The Stone Roses ‘What The World Is Waiting For’

And they were, wern’t they?

The Stone Roses were a massive band for me- right age, right time, right part of the country. I’ve shied away from writing about them because a) there can’t be anyone who has even a passing interest in them who hasn’t got everything they’ve done, b) the whole world knows their story and I’m not sure I can add much to it, and c) their importance seems to fade each year and I’ve listened to them so much I can’t even hear them any more, it’s become almost musical wallpaper.

But they were massive for me. I first heard them when a hipper friend taped me the Sally Cinnamon 12″, and a year or two later on I saw them play. This was just before the first album came out, and they blew me away. It’s still the gig I judge other gigs against. I only knew a couple of the songs they played but the set knocked my head off, along with their arrogant cool, haircuts, trousers and the all the rest of it. Stunning. From that point on me and them fell perfectly into place and The Roses trajectory from the first album through to Spike Island (much better than people would have you believe, though there was a lot of sitting around in the afternoon) was close to perfect. Thousands of other people my age could say the same. Blackpool, Ally Pally, arrest for chucking paint around, blowing the sound on the Late Show, Fools Gold on TOTP along with Happy Mondays, photos on top of a Swiss mountain for the end of year NME- everything. Wonderful.

The other side of it is they really should have stopped there, and preserved the legend. We all know The Second Coming is better than the reviews at the time said, but then maybe it’s not as good as the fans have since said. Guitar overload, Ian audibly not interested, a fair few below par songs. John Squire was asked what he’d change if he had the chance to do that record again- ‘The cover was too dark’ he said, and then muttered ‘do it again over my dead body’. It doesn’t sound like anyone enjoyed it. Sure, the NME ‘Gotcha’ cover was exciting, and Love Spreads was great, but after the album was released they collapsed slowly. Reni left. The tour nights at the Apollo were stunning, but it already felt like nostalgia. The song they recorded for Help said it all- given the challenge of recording a song in a day they turned in a poor cover of one of their own songs (Love Spreads), with super-heavy guitar, flat vocals and an embarrassing piano bit. Totally dysfunctional. Arguments, remixes of Begging You (very un-Roses) , Squire left, the others slagged him off rotten, Reading Festival atrocity exhibition. The end.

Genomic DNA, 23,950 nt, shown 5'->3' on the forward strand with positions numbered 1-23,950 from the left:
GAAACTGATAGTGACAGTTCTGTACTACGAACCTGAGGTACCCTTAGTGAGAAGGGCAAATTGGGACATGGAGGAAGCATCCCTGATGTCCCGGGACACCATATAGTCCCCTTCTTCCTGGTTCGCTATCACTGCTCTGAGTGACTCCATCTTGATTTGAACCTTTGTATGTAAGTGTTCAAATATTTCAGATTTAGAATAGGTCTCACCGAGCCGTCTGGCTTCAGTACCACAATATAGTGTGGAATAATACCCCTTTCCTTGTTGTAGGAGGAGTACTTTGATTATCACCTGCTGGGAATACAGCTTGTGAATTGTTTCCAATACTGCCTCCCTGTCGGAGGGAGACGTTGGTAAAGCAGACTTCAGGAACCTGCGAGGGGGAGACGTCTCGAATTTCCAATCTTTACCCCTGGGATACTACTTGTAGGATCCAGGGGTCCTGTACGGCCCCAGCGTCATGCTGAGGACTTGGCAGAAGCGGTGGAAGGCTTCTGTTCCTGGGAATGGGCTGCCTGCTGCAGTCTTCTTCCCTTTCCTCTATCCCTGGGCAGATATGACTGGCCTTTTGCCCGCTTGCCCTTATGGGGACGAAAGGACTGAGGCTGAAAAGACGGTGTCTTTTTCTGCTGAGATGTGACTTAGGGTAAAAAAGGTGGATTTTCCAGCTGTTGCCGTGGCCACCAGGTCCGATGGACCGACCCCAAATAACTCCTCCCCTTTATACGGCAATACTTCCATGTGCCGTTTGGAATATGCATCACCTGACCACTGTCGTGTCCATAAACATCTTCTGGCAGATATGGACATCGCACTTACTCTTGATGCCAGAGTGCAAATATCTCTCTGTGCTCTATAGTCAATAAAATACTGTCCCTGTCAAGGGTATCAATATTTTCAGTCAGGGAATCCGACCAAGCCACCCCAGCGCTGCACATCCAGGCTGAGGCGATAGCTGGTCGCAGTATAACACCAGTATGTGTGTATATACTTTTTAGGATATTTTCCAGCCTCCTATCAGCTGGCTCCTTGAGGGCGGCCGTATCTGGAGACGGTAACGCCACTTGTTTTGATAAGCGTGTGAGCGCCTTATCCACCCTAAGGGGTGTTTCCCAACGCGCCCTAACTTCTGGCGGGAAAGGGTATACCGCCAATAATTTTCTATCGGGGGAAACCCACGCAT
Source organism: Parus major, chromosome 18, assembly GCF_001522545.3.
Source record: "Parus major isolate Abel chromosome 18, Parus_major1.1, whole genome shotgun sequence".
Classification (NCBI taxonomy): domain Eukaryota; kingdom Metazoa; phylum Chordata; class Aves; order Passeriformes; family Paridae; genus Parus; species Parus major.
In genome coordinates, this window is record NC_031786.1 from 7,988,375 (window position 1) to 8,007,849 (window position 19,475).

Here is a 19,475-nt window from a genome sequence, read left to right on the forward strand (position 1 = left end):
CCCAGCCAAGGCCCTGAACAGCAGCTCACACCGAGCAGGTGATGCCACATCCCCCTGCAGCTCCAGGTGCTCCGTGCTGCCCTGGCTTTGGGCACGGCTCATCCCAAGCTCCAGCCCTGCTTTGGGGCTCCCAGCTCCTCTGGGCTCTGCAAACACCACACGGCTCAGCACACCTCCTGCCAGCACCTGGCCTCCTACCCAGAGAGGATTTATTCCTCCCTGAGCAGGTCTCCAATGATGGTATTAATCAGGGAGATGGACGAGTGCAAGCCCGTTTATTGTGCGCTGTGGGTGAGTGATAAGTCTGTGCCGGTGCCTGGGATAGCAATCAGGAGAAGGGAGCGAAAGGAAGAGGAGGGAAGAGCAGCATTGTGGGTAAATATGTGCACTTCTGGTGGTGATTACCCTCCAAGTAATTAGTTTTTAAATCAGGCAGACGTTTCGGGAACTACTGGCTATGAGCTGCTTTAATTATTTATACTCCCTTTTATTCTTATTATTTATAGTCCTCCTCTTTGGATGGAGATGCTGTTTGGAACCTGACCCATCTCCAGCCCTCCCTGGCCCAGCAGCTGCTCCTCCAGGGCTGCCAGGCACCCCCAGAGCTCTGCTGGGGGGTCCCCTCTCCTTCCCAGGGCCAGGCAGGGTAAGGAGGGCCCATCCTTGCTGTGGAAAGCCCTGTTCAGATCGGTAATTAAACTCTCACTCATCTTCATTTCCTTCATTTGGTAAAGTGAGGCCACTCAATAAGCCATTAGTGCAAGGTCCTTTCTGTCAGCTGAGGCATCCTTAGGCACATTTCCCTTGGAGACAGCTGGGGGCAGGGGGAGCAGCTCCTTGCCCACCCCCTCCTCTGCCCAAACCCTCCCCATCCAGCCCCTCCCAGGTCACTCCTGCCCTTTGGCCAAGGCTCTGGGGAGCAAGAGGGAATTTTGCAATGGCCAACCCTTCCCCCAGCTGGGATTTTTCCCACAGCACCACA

Even after that they and others have continued to ruin the legacy. Middling to poor solo careers. The Seahorses (one good song). Two Squire solo albums, proving never mind about Ian, John really couldn’t sing. The highlights of Ian Brown’s solo career, to these ears, would fill a 6 track e.p. at best, including the track he did with UNKLE. And despite his best cosmic-love, stoner philosophy he’s still over a decade later got steam coming out of ears about John leaving. Reni? The Rub? Only Mani escaped with dignity intact and re-energised Primal Scream. Beneath all of that Silvertone have pillaged the back catalogue and sucked it dry, cheapening the whole thing further, re-releasing the album and singles multiple times. Last year’s twentieth anniversary box-set setting a new low, with a lemon-shaped USB stick of the first lp. I didn’t buy it. In fact, the only thing they’ve done which continues to earn respect is avoid reforming, which would be the real, living end.

So, despite their enormous influence on me- they changed everything, including the music I listened to, the width of my trousers and cut of my hair, or should that be cut of my trousers and width of my hair?- I have real mixed feelings about them these days, but occasionally when I hear Waterfall, or Adored, or Elephant Stone, or Standing Here, or chance upon the video of them on TOTP or The Late Show, or hear the opening chimes of Sally Cinnamon, or the last 6 minutes of Fools Gold, or this, the cool-as-Christmas flipside to Fools Gold, and close my eyes it can be good again. Cheers lads.

02 What the world is waiting for.wma

Wild Billy Childish and The Buff Medways ‘The Poets Dream’

It’s not all garage rock round Billy Childish’s way, no sir. This is the quite lovely ballad The Poet’s Dream, electric guitar but finger picked rather than three chord strum, great melody and aching singing, with Billy celebrating his muse. It’s a song for lovers, as Dicky Ashcroft once observed, far less successfully.

Speaking of muses (and not that godawful band from Devon) Nick Cave had a verse in There She Goes, My Beautiful World that goes ‘I look at you and you look at me, deep in our hearts we know it, that you weren’t much of a muse,but then I’m weren’t much of a poet’, which always makes me laugh. Billy Childish isn’t a Nick Cave fan so I doubt he’d be that pleased to be linked in this way, but then he doesn’t do the internet either so I shouldn’t think he’ll be reading this. But if you are Billy, say hello.

09 The Poets Dream.wma